Clinical indications Hematological malignancies (current therapy) and solid tumors Hematological malignancies and solid tumors
Risks Cytokine release syndrome, CAR related gene alterations, long term side effects Cytokine release syndrome, CAR related/gene editing-related alterations, alloreactivity (GvHD and rejection of transplanted cells)
Persistence Long-months to years Short to intermediate
Cost High Relatively lower
Business model “Service-based”, does not fit well with current pharma practices “Off-the-shelf”, fits well with current pharma practices
Editing towards off-the-shelf therapeutics

Although allogeneic immunotherapies have many advantages, there are still major challenges to overcome. The biggest hurdle involves immunological issues that originate from two sources. The first is GvHD where the donor’s T cells attack the recipient cells and cause a life-threatening reaction. The second is rapid elimination of the donor cells before they can elicit their therapeutic action.

A considerable amount of research is devoted to overcoming these challenges. GvHD is caused by the donor cells recognizing proteins on the surface of cells in the patient as targets and killing these cells, thus the T cell receptor on the donor cells needs to be incapacitated. In addition, human leukocyte antigen mismatches between the donor and the patient (alloreactivity) trigger elimination of the donor’s cells. It is expected that multiple genes would need to be knocked out simultaneously to reduce this elimination of donor cells.

CRISPR-Cas9 technology might offer the specificity and multiplex ability needed to knock out (KO) several genes at the same time. Multiple guide RNAs (gRNAs) along with a Cas nuclease can be used to generate double-strand breaks (DSBs), which when repaired by error prone repair pathways introduce insertions and deletions of base pairs that impair gene transcription. However, the risks of this approach are high as multiple DSBs in the genome increase the risk of multiple translocations occurring and adverse events could also be caused by off-target DNA cleavage owing to poor guide selection.

Avoiding DSBs with base editing

Base editing is a novel technology that has emerged in recent years, which can induce KO of specific genes without causing DSBs. This technology is based on the use of an engineered Cas enzyme that does not induce DSB, fused to a deaminase enzyme that chemically alters a specific nucleotide in the DNA sequence of a gene at a precise location. The conversion of bases, for example a C:G changed to a T:A can be used for gene KO by introducing a premature stop codon (for example CAA to TAA) or via disruption of highly conserved splice sites, and consequently impairing gene transcription.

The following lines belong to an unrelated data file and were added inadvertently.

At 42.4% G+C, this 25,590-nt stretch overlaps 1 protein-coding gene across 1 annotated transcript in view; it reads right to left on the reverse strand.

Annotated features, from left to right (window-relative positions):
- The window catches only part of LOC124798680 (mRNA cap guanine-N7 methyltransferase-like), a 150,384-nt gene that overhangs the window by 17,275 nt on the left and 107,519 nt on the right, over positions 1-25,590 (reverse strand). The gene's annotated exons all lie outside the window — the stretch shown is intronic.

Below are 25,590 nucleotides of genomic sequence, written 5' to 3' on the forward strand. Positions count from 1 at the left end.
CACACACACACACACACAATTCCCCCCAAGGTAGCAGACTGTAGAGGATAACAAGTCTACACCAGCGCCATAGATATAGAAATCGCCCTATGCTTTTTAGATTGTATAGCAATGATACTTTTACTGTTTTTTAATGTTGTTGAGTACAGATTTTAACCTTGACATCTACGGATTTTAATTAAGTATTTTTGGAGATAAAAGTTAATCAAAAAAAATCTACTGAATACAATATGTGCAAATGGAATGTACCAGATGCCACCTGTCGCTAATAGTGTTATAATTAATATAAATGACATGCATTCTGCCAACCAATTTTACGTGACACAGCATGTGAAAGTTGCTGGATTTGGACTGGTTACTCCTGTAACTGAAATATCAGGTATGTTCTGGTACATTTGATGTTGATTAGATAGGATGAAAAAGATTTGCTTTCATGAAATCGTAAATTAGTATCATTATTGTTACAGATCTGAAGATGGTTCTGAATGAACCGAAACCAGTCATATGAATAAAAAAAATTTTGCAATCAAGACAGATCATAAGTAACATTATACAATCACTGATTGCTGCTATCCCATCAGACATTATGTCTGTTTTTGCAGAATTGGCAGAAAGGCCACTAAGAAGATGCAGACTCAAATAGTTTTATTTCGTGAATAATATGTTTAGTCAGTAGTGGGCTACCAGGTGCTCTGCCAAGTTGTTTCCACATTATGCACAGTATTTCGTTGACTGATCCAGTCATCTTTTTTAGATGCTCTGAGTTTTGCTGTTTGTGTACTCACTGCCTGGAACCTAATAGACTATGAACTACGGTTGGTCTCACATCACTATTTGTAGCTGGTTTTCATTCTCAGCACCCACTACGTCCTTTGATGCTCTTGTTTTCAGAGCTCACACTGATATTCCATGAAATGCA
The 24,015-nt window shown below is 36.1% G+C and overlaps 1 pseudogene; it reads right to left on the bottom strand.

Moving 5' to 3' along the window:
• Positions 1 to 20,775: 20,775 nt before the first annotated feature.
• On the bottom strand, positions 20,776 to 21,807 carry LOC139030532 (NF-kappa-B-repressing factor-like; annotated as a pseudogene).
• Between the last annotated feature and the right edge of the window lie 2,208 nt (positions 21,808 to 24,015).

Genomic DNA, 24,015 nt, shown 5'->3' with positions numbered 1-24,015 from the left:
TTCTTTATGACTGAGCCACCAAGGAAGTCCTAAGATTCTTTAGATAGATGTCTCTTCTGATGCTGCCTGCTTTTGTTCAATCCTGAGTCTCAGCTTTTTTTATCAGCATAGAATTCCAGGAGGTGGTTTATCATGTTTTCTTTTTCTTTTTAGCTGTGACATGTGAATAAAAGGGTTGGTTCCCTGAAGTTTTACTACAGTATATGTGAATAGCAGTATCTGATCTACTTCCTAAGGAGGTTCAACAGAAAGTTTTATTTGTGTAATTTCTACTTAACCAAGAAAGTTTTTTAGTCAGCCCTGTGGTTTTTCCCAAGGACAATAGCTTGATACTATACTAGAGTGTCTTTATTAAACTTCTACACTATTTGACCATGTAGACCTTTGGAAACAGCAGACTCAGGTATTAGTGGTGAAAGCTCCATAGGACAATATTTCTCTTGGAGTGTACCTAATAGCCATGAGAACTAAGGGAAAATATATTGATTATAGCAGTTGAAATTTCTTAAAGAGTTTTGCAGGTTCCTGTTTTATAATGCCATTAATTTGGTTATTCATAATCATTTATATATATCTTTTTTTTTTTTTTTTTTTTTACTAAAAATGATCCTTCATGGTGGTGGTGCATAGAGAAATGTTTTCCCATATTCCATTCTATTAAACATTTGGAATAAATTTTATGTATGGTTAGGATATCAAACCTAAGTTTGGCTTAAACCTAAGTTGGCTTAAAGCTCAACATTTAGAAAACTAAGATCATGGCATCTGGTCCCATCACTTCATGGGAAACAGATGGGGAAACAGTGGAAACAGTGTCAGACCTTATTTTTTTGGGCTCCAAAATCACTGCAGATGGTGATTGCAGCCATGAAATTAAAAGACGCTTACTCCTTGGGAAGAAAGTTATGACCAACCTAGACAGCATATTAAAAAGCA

It is too early to predict which approach-allogeneic or autologous cell therapy will dominate the market in the future. However, when analyzing trends in immunotherapy development and acquisition and partnership deals, there is a considerably larger percentage growth in pre-clinical and Phase I development in the allogeneic therapy space. Similar trends appear in large deals and partnerships with allogeneic cell therapy companies. This is not surprising, as the allogeneic approach is better suited for the way pharmaceutical companies manufacture and sell products and is aligned with their present business models. It should be emphasized that ultimately, the safety and efficacy profile of the treatment for a particular indication is the most important consideration. An allogeneic cell therapy that will offer similar safety and efficiency to autologous cell therapy, would make the latter obsolete for that indication. The improvements in the cell therapy space are rapid, and we are excited to be a part of this revolutionary technology for the benefit of patients.

Written by Michael Anbar, Ph.D. Principal Scientist at Horizon Discovery

Michael Anbar headshot

Dr. Michael Anbar is a Principal Scientist of the R&D Base Editing team at Horizon Discovery. Since joining the company in January 2020, his work is focused on developing various components of Pin-point™ and enabling the technology to fulfil its commercial potential. Prior to joining Horizon Discovery, he was a Senior Scientist in the Experimental Haematology Laboratory at the Felsenstein Medical Research Center (FMRC) in Israel establishing a novel immunotherapy platform. Prior to FMRC, he spent 3 years at a biotech start-up company leading the efforts for improving the efficiency and production of an engineered multi-enzyme complex for use in large-scale fermentation systems. His post-doctoral research focused on protein engineering of thermostable enzymes.Michael holds a PhD. in Biochemistry and Molecular Biology from the Weizmann Institute of Science.

Further reading
  1. Morgan, M. A., Büning, H., Sauer, M., & Schambach, A. (2020). Use of Cell and Genome Modification Technologies to Generate Improved “Off-the-Shelf” CAR T and CAR NK Cells. Frontiers in Immunology, 11(August), 1–15.
  2. Papathanasiou, M. M., Stamatis, C., Lakelin, M., Farid, S., Titchener-Hooker, N., & Shah, N. (2020). Autologous CAR T-cell therapies supply chain: challenges and opportunities? Cancer Gene Therapy, 799–809.
  3. Yu, J. X., Upadhaya, S., Tatake, R., Barkalow, F., & Hubbard-Lucey, V. M. (2020). Cancer cell therapies: the clinical trial landscape. Nature Reviews. Drug Discovery, 19(9), 583–584.
  4. Malik, N. N., & Durdy, M. B. (2015). Cell Therapy Landscape: Autologous and Allogeneic Approaches. Translational Regenerative Medicine. Elsevier Inc.
  5. Depil, S., Duchateau, P., Grupp, S. A., Mufti, G., & Poirot, L. (2020). ‘Off-the-shelf’ allogeneic CAR T cells: development and challenges. Nature Reviews Drug Discovery, 19(3), 185–199.